Dogs Heel Autism

We’ve all heard of seeing-eye dogs, those protective pooches that help blind people navigate the intricacies of daily life. These service dogs require an ability to make split-second decisions and be assertive with their owners. But during the course of training, some dogs just don’t exhibit the right temperament necessary for guide work. These dogs are often released from training and placed into homes as pets.

Guiding Eyes for the Blind in Yorktown Heights, NY has found a use for these gentler-tempered dogs: to help children with autism. Heeling Autism is their pilot program to provide additional training for these gentler dogs to work specifically with autistic children, as well as their families.

Several years ago Caroline McCabe-Sandler, the Heeling Autism Program Director at Guiding Eyes, went to a conference for dog trainers. While there she heard a woman speak about how she had gotten a service dog for her son with autism. McCabe-Sandler was not only moved, she was also intrigued. She spoke with the woman afterwards, then met her son, then met the dog. Something clicked. McCabe-Sandler realized this would be a perfect fit for the rejected guide dogs.

According to McCabe-Sandler, dogs undergoing training generally fall into three tiers:

  • Guide dogs, which must show strong initiative, have confidence, and make tough decisions, going above and beyond what their handler’s ask of them. These dogs are highly skilled and often end up as seeing-eye dogs.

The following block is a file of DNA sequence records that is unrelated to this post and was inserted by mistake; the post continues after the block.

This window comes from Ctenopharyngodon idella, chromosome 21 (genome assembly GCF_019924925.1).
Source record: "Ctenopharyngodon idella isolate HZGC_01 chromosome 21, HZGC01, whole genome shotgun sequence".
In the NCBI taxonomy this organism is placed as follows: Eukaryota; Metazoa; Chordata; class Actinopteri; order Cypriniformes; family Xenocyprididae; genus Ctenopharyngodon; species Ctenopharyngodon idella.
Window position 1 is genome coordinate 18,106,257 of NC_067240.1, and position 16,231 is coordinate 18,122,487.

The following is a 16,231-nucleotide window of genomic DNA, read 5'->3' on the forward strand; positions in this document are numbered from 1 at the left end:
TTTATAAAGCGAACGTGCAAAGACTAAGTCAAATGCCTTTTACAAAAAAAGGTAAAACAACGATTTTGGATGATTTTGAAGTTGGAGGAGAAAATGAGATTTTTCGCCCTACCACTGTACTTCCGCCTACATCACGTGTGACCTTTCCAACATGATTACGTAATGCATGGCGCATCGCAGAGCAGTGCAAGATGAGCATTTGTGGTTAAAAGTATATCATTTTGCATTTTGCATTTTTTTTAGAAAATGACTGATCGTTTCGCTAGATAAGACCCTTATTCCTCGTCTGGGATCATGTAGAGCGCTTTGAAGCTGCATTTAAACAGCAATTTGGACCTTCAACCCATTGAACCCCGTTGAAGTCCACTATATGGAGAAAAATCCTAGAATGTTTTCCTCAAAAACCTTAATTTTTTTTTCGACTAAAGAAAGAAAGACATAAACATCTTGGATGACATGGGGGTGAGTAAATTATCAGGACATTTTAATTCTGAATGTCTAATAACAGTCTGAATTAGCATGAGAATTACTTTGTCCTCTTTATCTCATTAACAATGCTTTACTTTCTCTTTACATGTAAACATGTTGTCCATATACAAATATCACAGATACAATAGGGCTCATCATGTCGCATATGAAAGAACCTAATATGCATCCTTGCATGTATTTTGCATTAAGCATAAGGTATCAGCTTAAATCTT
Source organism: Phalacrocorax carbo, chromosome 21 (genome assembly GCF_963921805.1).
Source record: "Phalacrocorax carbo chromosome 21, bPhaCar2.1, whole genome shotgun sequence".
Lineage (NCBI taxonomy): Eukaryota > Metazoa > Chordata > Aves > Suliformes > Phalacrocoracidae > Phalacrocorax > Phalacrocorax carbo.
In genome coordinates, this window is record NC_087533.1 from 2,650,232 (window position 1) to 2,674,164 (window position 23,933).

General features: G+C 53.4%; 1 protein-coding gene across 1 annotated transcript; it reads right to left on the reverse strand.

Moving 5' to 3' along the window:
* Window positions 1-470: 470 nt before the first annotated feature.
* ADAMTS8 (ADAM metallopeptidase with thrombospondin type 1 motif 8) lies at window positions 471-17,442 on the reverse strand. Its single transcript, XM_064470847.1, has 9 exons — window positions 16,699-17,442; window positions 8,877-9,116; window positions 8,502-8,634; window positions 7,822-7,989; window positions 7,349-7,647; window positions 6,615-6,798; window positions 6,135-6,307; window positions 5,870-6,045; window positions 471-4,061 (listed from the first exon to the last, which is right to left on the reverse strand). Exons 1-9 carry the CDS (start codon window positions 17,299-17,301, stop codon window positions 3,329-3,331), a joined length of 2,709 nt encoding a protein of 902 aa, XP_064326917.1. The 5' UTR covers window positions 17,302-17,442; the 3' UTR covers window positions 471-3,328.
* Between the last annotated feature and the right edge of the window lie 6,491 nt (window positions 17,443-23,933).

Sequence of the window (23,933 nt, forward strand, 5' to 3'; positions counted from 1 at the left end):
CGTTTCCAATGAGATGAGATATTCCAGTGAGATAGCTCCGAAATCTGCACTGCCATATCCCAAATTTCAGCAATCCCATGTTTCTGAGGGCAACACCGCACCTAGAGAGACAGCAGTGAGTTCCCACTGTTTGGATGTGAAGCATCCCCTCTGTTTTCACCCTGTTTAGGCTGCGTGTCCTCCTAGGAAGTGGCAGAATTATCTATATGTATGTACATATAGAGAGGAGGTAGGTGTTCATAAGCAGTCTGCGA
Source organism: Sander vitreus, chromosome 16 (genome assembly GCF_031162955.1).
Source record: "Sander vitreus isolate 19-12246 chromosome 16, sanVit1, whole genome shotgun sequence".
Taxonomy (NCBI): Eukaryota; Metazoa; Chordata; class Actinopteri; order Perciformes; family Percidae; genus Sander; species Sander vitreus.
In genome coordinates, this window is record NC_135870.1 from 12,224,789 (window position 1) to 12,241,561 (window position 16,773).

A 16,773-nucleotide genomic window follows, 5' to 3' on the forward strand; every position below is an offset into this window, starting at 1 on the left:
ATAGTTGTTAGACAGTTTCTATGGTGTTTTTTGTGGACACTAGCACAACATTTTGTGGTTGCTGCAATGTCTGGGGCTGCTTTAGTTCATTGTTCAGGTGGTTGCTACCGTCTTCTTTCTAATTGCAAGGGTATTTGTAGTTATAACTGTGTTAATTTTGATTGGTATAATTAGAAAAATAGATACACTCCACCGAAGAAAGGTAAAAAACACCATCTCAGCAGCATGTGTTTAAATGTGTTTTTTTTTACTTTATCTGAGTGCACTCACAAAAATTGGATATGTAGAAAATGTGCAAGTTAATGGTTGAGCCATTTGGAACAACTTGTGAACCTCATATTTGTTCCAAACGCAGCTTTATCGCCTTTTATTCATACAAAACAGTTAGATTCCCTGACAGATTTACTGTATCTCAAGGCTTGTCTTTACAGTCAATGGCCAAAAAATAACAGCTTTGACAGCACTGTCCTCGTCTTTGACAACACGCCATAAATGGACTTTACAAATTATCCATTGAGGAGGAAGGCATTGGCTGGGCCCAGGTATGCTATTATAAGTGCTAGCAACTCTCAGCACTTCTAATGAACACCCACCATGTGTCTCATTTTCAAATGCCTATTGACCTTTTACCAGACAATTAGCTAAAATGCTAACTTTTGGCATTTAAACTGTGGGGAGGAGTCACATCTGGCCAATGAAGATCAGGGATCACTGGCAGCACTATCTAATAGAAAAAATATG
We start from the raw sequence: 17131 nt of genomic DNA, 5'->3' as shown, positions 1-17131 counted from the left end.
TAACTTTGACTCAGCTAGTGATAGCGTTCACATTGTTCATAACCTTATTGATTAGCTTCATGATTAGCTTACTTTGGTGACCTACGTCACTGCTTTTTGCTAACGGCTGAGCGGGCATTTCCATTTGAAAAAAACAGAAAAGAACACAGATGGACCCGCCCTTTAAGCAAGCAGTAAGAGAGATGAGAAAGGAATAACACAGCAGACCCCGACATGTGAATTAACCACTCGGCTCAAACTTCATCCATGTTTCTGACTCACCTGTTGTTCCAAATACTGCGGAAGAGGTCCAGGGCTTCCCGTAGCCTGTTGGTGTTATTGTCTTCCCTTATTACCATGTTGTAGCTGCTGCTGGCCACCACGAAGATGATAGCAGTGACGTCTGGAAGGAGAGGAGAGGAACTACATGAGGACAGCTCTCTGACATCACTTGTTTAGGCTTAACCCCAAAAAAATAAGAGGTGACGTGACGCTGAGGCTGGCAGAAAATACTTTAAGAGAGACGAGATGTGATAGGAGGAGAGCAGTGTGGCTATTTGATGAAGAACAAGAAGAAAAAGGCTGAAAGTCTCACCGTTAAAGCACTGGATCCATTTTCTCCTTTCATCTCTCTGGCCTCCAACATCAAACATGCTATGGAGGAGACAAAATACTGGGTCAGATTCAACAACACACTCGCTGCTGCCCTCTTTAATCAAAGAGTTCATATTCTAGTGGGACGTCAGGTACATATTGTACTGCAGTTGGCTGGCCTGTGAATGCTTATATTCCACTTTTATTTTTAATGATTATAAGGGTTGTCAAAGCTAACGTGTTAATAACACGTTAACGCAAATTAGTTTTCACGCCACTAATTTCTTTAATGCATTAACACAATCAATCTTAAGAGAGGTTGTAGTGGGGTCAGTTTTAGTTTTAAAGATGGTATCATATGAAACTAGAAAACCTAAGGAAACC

• Working dogs, which have an acute prey instinct. These dogs want to run, sniff and track and are well-suited for rescue work, bomb detection, and other public service roles.
  • Rejects, which are more passive. They don’t have the same amount of confidence required to make decisions independent of their handlers and are often put up for adoption as regular pets. These are the dogs that Heeling Autism trains to work with autistic children.

Don’t let the third tier fool you. The additional training, called “customized situational method,” is quite extensive. These dogs must know “exactly where to stand, move, and hold their tails,” said McCabe-Sandler. The reason? These dogs don’t get their commands from the children and parents are usually too pre-occupied with caring for their kids to give detailed direction. They must be highly functional so that they can navigate common situations like going to the grocery or getting in and out of a car without getting in the child’s way.

The dogs are also trained to interrupt certain repetitive autistic behaviors. One child had issues with hand flapping. When the child’s behavior triggered, her dog would stand nearby. Instead of flapping, she was suddenly stroking the dog, anchoring her and bringing her “back into our world,” according to McCabe-Sandler.

Most importantly is the safety of the child. These dogs are trained to prevent the child from running off. Many autistic children have limited impulse control - “they see something and go for it.” Children with elopement issues will bolt into traffic, jump into water, or get into other dangerous situations. The child and dog are tethered together not only so that the dog can anchor the child.

So far the program has had some remarkable results. Just ask Melissa Soffler. Melissa’s 8 year-old son Matthew is autistic and has elopement issues. At least, he did before Dorothy, a black Labrador, came into their lives.